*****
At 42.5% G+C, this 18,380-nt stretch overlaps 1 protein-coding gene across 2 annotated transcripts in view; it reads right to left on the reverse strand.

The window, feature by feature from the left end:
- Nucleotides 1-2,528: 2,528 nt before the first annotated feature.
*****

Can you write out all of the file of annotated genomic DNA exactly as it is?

At 42.5% G+C, this 18,380-nt stretch overlaps 1 protein-coding gene across 2 annotated transcripts in view; it reads right to left on the reverse strand.

The window, feature by feature from the left end:
- Nucleotides 1-2,528: 2,528 nt before the first annotated feature.